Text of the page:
She sat at the green laminate table and pulled her sweater closer around her in an attempt to keep the cold of the rain from creeping in under the poorly caulked window of the Chinese restaurant. The dining room was nearly empty. Two teenagers sat in the far corner table. The remains of pork fried rice sprinkled around them, testament to their lack of finesse with chopsticks. An older Asian couple sat together in the center of the room; the owners she guessed. Three large metal bowls sat in front of them. Two of the bowls were filled with steamed rice. The third was full to the top with what looked like fried fish bones. They picked morsels from the fish, scooped a bit of rice and tucked the food into their mouths while chattering in their mother tongue. The room was quiet and sedate. There was no music only the gentle tapping of rain on the windows. The lights were dim for atmosphere or because of grease, she didn't know and didn't care. She was the only other guest in the room and she relished the solitude.
By contrast, the kitchen, as viewed through a wide open doorway behind the counter, was a carnival. Flames lept in the air to the tune of sizzling vegetables. The young girl at the counter barked instruction at the men standing at the grill. When they failed to move quickly enough the girl jumped from her chair and took a spot at one of the large woks.
She watched, fascinated by the choreography, wondering which would be her order.
Hot and Sour soup, fried dumplings, sa-cha chicken.
Her stomach growled and she smiled to herself as she tried to remember the first time.
There had been no Chinese restaurants growing up. Oh, there were, just none that her family would have eaten at. Back then the most exotic Chinese food was Chung King from a can with those crispy noodles that tasted better alone than with the beefy chowmein over them. There had been sweet and sour pork, made in eighth grade home-ec class and then recreated at home. There was a take out place in college...but the first real Chinese restaurant...
She closed her eyes and looked back into the past. There was a place they use to go to...way up north of the city. And that buffet with the roaches...She could recall the decor of sea shell pictures of birds and autographed celebrity photos. The hot peppers their friend had eaten whole and the plum wine a server had given them free of charge all because they looked so happy. But she could not, no matter how hard she tried, remember the food. It was as if hot and sour soup and fried dumplings were an innate part of her.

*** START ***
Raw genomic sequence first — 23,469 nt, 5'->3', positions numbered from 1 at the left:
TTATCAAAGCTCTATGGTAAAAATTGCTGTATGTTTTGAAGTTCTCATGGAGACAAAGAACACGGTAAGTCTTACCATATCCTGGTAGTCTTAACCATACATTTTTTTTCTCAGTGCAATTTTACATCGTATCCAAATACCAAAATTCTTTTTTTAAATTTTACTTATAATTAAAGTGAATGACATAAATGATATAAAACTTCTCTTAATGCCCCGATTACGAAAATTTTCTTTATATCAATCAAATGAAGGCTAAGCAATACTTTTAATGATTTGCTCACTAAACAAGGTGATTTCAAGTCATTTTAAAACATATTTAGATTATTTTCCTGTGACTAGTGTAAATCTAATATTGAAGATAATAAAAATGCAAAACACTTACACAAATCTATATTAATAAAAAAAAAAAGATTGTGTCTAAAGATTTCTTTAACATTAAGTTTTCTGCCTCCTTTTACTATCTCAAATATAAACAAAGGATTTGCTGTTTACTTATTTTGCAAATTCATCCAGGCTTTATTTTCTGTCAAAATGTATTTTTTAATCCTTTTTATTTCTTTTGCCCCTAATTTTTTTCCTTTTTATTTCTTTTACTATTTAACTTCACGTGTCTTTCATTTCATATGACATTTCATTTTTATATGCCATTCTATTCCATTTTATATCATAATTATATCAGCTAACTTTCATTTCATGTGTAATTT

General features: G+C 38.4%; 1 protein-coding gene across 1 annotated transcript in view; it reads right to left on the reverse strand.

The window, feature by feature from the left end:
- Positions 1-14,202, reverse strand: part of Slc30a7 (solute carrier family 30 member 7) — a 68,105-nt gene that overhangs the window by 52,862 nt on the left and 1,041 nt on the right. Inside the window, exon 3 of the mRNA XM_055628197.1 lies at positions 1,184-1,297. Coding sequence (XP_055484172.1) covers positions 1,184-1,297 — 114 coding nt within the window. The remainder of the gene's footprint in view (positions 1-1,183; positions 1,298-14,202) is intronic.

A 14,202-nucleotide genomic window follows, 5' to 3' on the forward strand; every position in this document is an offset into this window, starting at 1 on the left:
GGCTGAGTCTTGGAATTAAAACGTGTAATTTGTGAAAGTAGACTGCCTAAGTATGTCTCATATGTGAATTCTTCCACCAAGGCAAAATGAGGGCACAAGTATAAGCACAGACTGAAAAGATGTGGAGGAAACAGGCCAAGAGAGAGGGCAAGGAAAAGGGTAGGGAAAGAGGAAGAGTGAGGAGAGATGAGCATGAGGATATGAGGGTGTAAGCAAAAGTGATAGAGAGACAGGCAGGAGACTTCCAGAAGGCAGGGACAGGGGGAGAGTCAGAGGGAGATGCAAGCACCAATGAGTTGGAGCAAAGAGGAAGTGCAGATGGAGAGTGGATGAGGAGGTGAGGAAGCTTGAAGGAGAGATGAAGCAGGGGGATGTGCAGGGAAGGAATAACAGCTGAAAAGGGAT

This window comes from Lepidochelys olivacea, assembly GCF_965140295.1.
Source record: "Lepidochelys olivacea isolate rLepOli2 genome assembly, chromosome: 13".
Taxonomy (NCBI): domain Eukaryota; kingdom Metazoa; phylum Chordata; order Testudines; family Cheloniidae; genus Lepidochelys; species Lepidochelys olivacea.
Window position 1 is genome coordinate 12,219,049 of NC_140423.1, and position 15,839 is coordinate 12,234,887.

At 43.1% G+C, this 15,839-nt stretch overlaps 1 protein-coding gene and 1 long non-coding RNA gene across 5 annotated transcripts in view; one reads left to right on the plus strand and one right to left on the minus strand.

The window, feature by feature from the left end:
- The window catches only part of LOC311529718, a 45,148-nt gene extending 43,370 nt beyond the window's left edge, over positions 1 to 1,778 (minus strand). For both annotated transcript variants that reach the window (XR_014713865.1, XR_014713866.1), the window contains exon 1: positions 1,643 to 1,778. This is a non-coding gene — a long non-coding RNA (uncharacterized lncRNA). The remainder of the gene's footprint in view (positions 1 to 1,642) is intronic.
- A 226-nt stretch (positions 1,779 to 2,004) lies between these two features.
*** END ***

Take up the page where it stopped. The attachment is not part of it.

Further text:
"Excuse me! Excuse me!" the young girl at the counter nodded towards her table. "Miss?" And as she looked up from the past the girl motioned towards a bag on the counter.
"Oh, thank you!" she replied and pulling her sweater closer, leaving the past behind, she walked to the counter, picked up the bag. She paused at the table of condiments, studying the packets of sweet and sour sauce and tiny envelopes of red hot pepper.
The door opened and a whip of cool, damp, late autumn air pushed in. A man followed. He carried a similar bag, plopping it on the counter. No one noticed except the counter girl. He spoke quietly to her, handing her his receipt. The girl studied it and pushed it back into his hand.
"No. Order is correct." The girl sat back on her stool, crossing her arms across her chest.
"But it isn't. These dumplings are soft. Not...crispy..." he rubbed his fingers in the air in a poor attempt at pantomime texture.
"No. You order steamed. You get steamed." The girl held her ground.
"But I wanted crispy." He sighed in defeat.
She turned, bag in hand. "You still do it wrong.You always wanted fried but you always ordered steamed."
He tipped his head at the sound of her voice. A smile played at one side of his mouth. "You have fried, don't you."
"Want to trade?" he lifted his eyebrows in a cartoon manner.
"You mean like I did, over and over for four years?" She lifted her eyebrows as well. "No, I do not wish to trade." She felt a brief moment of victory as his shoulders, his smile and his eyebrows fell. But the moment was the briefest of brief and the memory of those many nights at that other Chinese place came back. "Place another order. We can share mine until yours are ready."
He smiled then. That smile from so many years ago; the smile that made her feel lost.
"So, you want more dumpling?" The girl at the counter tapped her pencil on a menu, ready to circle his order before barking it to the men in the back. "You want right ones this time?"
"Yes. I want the right one...this time." He smiled that smile again, looking down at his shoes for a second before taking the few steps down the counter to where she stood at the condiment table. He said nothing else, just placed his hands on either side of her face and kissed her.
And she didn't feel lost at all.
This is a work of fiction, although the restaurant described are ones I hold fond memories of. The story was inspired by my current favorite Chinese place, as I waited for my order one night and tried to remember the very first time I ate at a Chinese restaurant. I honestly can't remember the first one. But I do remember my favorites.
And it is a stretch...but the title does begin with 'U'. And there are numerous 'u's throughout. Six in this very paragraph...